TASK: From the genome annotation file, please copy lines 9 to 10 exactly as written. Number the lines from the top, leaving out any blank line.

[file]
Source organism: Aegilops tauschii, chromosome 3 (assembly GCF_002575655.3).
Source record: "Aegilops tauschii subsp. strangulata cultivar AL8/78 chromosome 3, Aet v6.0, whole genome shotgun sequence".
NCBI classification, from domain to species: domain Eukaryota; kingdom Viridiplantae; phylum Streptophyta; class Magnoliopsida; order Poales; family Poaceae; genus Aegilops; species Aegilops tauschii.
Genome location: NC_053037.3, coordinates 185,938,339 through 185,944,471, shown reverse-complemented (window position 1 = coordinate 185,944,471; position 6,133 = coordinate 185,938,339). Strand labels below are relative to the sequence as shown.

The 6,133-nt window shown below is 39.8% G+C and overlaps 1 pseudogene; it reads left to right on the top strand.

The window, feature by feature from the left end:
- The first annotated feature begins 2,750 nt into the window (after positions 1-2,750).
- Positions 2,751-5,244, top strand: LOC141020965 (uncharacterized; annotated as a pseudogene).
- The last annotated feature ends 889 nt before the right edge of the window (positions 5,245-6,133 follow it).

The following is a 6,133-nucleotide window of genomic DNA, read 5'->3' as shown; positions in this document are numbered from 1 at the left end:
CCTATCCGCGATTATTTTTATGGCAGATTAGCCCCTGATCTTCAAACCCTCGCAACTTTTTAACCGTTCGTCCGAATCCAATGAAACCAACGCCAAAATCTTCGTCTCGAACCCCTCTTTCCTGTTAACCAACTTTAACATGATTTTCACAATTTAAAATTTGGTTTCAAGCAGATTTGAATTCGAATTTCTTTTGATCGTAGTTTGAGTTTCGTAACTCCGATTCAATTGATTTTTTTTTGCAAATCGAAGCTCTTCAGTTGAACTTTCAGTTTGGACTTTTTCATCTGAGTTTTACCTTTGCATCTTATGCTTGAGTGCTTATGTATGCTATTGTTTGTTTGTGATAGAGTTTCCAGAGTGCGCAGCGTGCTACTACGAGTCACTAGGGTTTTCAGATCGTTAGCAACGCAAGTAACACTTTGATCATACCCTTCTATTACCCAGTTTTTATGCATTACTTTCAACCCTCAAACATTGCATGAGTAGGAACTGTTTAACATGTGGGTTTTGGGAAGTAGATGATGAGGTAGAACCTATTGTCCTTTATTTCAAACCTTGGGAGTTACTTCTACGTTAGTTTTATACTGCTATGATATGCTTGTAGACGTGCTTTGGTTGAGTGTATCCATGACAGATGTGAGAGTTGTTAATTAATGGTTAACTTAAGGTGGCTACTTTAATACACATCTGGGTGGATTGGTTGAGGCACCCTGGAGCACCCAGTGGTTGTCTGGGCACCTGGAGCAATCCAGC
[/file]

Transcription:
- The last annotated feature ends 889 nt before the right edge of the window (positions 5,245-6,133 follow it).

The following is a 6,133-nucleotide window of genomic DNA, read 5'->3' as shown; positions in this document are numbered from 1 at the left end: